This section is from the book "A Treatise On Beverages or The Complete Practical Bottler", by Charles Herman Sulz. Also available from Amazon: A Treatise On Beverages.
This cut represents an apparatus of combined construction, viz., used with or without gasometer.
A is the generator with acid chamber, pressure gauge and safety valve. B B B are purifiers. C cylinder with blow-off cock, pressure gauge and mixer for salt solutions. D pipe that leads the gas either from the last purifier or from the pump into the cylinder. A gasometer is usually connected with this apparatus, from where the pump draws the gas, or the pump is so constructed as to inject water into the cylinder to prevent waste of gas. The apparatus is made entirely of copper and tin-lined with generator lead-lined.
Fig. 199. - German Intermittent Apparatus - I.
The principle of the construction of this apparatus, Fig. 200, is to raise the necessary pressure of the carbonic acid gas in a gas reservoir that is directly connected with the cylinder. E is the generator, S the acid chamber, W the purifiers, of which one communicates with the generator; the other is connected by pipe c with the gas purifier G. The latter is secured in a large box R, that is lined inside with tinned copper sheets and partially filled with water. Pump N N forces water from the box into the gas reservoir, thus compressing the gas contained in it. The gas reservoir being connected with cylinder M by pipe d and with the pressure gauge by pipe c, the pressure is also transferred to the others. By means of the pump the gas reservoir can be entirely filled with water and emptied by the aid of cock X X. Tube g is the equalizing pipe for the bottling arrangement, tube f the same for the little mixer i. This mixer is also intended for salt solutions, and fed at the opening cock K. V is the inlet to the cylinder through which the carbonate is getting introduced. To estimate the contents of the gas reservoir the water gauge l is attached, which communicates at both ends with the gas reservoir. The material is copper, respectively lead and tin lined. This kind of apparatus is not much in use, as it has the grave disadvantage that the atmospheric air which the water holds in absorption and is constantly connected with, will mix with the carbonic acid gas and contaminate it.
Fig. 300. - German (Hamburg) Apparatus - II.
Fig. 201 is another German apparatus. A is the generator, a globular copper cylinder, lead lined, b charging bung, c discharge valve, D acid chamber, e flow-regulating valve, f inlet for acid, g safety valve, h gas tube, i stop valve, k agitator, m m m gas washers made of copper, n n n water inlet, o water outlet, p connecting tubes reaching down to bottom of washer, r connecting tubes from the top of washer, s stop valve, T mixing cylinder made of copper and sheet tin lined, u inlet, v mixer for salt solutions, w safety valve, z pressure gauge, a tube and cock connecting pressure gauge with generator, x agitator, v discharge tube connected with filling apparatus.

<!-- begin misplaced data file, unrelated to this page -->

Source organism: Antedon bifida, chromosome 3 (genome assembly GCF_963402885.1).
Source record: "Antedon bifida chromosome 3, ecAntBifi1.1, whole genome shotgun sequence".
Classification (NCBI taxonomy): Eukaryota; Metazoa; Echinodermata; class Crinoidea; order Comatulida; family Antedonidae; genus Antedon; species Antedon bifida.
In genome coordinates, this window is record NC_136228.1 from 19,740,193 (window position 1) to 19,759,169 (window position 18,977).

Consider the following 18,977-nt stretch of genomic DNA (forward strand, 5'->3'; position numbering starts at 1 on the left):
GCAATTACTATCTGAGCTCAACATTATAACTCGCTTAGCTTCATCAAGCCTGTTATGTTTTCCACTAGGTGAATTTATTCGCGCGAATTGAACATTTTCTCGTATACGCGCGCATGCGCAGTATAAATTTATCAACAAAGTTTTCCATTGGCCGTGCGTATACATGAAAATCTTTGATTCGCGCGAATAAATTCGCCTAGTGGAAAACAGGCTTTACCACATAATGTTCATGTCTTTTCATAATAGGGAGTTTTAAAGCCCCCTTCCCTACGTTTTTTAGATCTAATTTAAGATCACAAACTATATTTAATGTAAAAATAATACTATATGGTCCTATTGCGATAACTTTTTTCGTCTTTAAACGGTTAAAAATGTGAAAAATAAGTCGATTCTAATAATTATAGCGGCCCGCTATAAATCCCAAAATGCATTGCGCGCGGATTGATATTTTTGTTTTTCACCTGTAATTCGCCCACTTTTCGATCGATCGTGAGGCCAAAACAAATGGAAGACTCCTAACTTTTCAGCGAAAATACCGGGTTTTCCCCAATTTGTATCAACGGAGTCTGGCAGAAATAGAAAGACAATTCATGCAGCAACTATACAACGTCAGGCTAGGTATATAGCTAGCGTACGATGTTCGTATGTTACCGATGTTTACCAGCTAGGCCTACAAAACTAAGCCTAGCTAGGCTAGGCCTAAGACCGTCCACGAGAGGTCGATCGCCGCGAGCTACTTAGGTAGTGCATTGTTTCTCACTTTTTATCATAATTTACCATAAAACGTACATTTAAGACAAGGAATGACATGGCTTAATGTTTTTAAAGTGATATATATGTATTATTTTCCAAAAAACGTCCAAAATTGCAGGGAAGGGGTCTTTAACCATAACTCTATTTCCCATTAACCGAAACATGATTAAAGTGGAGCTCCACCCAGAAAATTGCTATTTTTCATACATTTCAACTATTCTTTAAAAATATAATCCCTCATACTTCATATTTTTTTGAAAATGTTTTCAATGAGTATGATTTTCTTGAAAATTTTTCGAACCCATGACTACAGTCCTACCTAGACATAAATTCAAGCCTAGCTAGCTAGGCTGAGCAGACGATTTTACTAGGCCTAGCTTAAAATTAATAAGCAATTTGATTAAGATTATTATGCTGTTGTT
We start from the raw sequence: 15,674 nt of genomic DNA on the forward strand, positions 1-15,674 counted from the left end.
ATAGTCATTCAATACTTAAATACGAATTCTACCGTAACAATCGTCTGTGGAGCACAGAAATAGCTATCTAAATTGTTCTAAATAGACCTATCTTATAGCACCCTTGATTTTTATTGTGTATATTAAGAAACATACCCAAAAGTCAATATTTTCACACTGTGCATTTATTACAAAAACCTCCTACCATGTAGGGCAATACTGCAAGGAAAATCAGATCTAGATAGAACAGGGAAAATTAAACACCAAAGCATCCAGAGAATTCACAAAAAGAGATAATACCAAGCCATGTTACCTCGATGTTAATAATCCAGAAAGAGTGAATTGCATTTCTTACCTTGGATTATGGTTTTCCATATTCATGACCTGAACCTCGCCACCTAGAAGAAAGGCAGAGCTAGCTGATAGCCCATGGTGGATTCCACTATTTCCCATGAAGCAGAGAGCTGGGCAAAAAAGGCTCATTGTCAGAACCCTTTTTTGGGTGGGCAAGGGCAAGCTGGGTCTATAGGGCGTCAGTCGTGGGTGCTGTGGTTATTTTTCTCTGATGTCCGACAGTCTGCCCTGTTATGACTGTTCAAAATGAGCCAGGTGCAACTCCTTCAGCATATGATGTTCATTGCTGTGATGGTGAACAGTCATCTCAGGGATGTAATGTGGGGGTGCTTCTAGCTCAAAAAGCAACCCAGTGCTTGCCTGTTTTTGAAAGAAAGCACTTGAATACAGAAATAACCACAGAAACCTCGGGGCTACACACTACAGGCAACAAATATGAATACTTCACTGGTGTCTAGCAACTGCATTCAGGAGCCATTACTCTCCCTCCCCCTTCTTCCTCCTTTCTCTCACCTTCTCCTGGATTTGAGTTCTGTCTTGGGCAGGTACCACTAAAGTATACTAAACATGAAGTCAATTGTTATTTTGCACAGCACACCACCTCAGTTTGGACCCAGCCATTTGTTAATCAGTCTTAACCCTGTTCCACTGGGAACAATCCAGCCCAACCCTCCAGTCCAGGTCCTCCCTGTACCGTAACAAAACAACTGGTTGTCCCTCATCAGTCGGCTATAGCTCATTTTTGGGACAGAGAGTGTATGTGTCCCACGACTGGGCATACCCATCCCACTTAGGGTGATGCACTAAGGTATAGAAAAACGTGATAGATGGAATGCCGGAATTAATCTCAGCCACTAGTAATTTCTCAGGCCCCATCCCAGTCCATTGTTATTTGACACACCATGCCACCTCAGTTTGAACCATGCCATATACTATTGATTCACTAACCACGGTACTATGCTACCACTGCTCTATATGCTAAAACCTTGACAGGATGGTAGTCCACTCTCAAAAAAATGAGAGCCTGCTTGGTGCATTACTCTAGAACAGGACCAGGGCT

Fig. 301. - German Intermittent Apparatus - III.
The following illustrations represent some other styles of apparatus, each one different from the other in construction.
They are put up in different forms, but are alike in principle and similar in appearance to that represented by Fig. 201 and described thereafter. Fig. 204 represents the smallest apparatus even without gas-washers, and is intended for the decomposition of but the purest carbonate, such as bicarbonate of soda, with pure diluted sulphuric acid.
A new German apparatus,Fig. 206, as manufactured by N. Gressler in Halle a S., is next illustrated. This style differs from all hitherto described. A, the generator, is divided in three chambers, the upper (to the right) contains water for washing the gas, the middle chamber contains the acid, and the lower chamber the carbonate. To generate the carbonic acid gas the indicator on the index plate is moved from 0 to 1, and so on until the desired pressure on the pressure gauge is indicated, then leave the indicator on this point; if more gas is necessary, move it to a higher number on the index plate. On large generators the movement is regulated by a mechanical arrangement. The safety valve, the agitator crank, the outlet for residue, the inlet for the carbonate, one for the acid and one for the water, also the outlet tor the discharge of water from gaswasher are seen in illustration. A connection with a flexible rubber hose leads the generated gas over to the cylinders or fountains.
Fig. 202. - -German Intermittent Apparatus - IV.
Fig. 203. - German Intermittent Apparatus - V.
Fig. 204. - German Intermittent Apparatus - VI.
Fig. 205. - German Intermittent Apparatus - VII.
Fig. 206. - German Intermittent Apparatus - VIII.
Fig. 207. - German Detached Swinging Generator.